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"Broad is the way that leadeth to deftruction, and many there be that go in thereat.

Narrow is the way which leadeth

unto life, and few there be that find it."-MATT. vii. 13, 14.


The Path of Life, and Death's frequented way,
Who can defcribe? what pencil can portray?

The way of Death is broad, with downward flide,
Eafy and pleasant to man's luft and pride;

'Tis thronged with multitudes who glide along
With gold, and drink, and dance, and wanton fong:
Nor thefe alone-but fome of decent mien,
"Harmlefs" and "ufelefs," on the way are feen;
In ruin's gulph it ends. See! rifing there,
Thick clouds of blackness, and of dark despair.
The Path of Life lifts up its narrow breadth,
High o'er the realms of darkness and of death;
Sky-rifing, ftill, laborious, and ftraight,
Leading directly up to heaven's gate;

'Tis wondrous ftrange, and yet, alas! 't is true,
The Path of Life is travelled but by few,

Though ending where the shades of night ne'er fall,
But one eternal Light encircles all.

HERE is depicted the path of life and the way of death. The way of death is exceeding broad, and on an inclined plane. It has a downward tendency; it is occupied by a vast multitude. Some are seen throwing themselves off the way headlong, others are bearing aloft the terrible banners of war. They are elated with victory. Here the man of pleasure revels in delight. The drunkard is dancing with wild delirious joy, and the miser groans beneath his bags of gold. There are, however, fome fober, respectable people on the way. These appear to look grave and thoughtful. The way ends, you perceive, in total darkness. Thick clouds of curling blackness, rifing from a pit or gulf, cover the extremity of the way. The travellers enter the dismal fhades, and we see them no more.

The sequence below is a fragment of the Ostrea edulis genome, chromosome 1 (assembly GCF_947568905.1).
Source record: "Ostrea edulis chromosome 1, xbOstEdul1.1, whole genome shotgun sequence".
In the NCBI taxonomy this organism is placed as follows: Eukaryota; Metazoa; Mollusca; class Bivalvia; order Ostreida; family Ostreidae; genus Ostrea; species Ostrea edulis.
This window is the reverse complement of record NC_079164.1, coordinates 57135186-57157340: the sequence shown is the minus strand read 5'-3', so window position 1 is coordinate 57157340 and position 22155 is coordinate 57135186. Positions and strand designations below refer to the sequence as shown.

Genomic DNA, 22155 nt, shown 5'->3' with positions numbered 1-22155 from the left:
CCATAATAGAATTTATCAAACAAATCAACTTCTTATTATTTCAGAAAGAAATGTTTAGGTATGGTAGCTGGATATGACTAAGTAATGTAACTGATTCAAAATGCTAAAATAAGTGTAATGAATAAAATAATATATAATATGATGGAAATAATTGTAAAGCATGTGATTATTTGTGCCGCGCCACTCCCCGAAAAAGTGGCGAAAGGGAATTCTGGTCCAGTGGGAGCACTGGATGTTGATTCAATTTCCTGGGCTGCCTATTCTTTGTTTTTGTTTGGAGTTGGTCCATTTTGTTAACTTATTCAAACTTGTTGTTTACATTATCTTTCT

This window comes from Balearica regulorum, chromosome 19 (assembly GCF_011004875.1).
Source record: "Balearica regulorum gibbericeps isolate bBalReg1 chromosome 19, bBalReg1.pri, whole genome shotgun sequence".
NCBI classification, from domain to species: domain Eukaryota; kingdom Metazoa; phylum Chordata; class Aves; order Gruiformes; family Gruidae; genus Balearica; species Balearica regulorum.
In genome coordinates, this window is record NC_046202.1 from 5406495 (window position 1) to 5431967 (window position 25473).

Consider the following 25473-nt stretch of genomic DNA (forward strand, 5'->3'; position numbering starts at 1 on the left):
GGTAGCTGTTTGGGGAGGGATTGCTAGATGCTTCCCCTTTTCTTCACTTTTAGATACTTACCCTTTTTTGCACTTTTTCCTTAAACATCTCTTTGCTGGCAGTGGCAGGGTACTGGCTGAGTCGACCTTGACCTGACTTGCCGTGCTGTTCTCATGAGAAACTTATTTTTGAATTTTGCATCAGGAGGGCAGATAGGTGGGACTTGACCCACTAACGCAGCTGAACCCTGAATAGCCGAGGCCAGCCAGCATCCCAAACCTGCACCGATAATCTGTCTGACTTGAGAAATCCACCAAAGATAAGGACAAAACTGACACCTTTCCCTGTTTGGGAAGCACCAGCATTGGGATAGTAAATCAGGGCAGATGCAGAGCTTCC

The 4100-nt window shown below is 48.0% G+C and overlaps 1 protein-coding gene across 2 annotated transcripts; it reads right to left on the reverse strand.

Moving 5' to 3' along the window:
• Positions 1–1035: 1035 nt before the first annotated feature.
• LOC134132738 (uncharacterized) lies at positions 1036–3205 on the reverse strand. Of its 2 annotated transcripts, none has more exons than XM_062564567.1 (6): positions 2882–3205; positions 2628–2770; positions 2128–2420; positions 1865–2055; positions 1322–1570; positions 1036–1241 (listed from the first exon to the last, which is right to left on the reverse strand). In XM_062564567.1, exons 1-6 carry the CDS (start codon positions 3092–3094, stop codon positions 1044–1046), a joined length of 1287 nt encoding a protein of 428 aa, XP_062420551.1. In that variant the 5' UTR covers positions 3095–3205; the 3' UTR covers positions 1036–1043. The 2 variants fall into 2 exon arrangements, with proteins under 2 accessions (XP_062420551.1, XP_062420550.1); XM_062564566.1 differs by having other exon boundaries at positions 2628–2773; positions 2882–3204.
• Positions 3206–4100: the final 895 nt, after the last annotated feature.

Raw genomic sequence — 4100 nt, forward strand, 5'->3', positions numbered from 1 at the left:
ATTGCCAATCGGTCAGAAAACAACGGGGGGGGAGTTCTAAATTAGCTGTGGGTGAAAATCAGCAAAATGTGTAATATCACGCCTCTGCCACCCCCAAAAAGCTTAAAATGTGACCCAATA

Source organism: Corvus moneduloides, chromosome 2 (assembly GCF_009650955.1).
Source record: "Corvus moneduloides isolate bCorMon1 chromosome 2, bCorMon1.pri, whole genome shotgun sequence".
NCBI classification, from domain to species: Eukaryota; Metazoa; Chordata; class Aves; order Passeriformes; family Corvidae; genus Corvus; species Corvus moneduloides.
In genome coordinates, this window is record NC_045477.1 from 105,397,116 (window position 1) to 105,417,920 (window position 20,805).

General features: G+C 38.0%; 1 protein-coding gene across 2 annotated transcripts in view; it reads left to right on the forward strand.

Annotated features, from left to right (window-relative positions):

From the way of death you see another way,

or path rather, stretching up, as it were, into the clouds. This is called the path of life. It is extremely narrow. It is moreover difficult on account of its upward tendency. Few perfons are seen walking on it; these scattered here and there. This path appears to end well. We can fee where it does end. A beautiful palace opens its golden gates to receive the wearied travellers. From its open portals burfts forth a dazzling light that illuminates the pathway beneath.

By the way of death, is fignified the way of fin that leads to death eternal. "The wages of fin is death." Its downward tendency denotes that it is much easier to go wrong than to go right. The way of fin is eafy and pleasant to man's corrupt nature. He delights in it after the inner man. Were it not fo, furely fo many in all ages would not be found walking therein. The Creator himself gives us the reason. The thoughts of the imaginations of his heart are evil, only evil, and that continually." Hence man He goes

follows the bent of his inclination. with the ftream; every one in his own way.' To do otherwise would require felf-denial and vigorous perfevering effort.